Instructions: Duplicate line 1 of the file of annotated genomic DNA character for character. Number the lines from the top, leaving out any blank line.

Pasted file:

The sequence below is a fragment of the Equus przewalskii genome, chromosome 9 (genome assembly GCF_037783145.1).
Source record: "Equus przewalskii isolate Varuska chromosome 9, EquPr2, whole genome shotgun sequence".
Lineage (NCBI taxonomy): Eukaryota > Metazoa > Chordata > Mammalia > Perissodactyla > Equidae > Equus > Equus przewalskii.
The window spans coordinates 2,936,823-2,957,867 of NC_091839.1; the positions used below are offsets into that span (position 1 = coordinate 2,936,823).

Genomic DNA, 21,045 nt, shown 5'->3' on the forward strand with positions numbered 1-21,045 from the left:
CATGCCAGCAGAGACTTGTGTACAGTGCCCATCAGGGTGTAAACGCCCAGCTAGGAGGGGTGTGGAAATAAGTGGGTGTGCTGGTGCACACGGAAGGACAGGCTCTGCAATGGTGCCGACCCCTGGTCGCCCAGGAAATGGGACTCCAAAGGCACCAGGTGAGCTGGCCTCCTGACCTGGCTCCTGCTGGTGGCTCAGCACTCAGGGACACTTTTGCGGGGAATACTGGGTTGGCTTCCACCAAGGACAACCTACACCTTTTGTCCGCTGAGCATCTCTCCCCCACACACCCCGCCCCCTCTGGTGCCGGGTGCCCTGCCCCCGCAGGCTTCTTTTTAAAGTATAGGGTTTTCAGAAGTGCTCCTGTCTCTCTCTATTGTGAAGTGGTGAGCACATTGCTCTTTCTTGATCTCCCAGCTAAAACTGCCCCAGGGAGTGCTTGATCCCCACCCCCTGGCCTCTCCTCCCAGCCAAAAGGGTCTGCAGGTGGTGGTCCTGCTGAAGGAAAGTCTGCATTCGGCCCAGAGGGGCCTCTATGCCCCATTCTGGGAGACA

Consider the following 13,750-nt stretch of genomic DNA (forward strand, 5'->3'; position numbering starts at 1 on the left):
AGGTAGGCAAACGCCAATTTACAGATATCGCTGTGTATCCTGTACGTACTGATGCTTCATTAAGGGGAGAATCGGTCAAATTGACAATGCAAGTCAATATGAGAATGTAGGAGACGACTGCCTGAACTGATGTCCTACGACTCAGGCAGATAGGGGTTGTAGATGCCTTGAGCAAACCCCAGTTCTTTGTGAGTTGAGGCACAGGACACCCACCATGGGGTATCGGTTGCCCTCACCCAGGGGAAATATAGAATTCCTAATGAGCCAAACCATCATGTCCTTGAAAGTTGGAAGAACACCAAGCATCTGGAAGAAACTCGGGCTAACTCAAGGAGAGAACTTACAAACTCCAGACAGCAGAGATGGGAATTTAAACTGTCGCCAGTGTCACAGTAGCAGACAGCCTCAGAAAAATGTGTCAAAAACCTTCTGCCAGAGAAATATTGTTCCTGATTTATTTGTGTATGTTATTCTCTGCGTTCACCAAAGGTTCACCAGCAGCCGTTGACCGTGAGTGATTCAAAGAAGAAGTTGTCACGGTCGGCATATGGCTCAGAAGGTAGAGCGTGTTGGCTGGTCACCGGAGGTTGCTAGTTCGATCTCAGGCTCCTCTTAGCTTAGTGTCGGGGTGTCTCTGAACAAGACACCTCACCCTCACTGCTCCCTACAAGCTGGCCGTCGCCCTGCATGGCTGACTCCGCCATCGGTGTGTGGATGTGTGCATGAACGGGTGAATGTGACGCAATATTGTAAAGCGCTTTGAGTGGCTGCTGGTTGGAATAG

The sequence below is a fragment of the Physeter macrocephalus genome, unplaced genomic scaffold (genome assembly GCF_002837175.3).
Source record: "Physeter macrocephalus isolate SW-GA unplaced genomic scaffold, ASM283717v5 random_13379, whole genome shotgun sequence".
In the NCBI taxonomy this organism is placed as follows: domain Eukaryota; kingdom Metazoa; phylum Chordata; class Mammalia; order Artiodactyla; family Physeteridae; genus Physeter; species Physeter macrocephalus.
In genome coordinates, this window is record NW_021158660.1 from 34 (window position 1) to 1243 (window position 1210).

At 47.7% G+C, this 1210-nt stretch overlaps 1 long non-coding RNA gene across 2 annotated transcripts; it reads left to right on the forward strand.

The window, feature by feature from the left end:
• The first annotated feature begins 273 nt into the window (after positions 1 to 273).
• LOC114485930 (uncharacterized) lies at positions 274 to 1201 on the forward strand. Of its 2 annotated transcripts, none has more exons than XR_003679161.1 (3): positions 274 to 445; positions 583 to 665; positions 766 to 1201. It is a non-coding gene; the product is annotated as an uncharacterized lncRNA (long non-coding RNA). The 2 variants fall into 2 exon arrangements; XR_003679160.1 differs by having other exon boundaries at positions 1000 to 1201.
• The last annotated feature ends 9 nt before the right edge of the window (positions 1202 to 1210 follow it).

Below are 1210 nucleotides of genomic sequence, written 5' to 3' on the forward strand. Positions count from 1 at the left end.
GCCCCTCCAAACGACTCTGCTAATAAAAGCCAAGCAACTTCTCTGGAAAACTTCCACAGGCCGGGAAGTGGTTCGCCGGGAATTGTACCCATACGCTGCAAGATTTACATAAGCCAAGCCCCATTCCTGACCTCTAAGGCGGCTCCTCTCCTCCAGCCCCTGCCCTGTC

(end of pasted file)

The sequence below is a fragment of the Equus przewalskii genome, chromosome 9 (genome assembly GCF_037783145.1).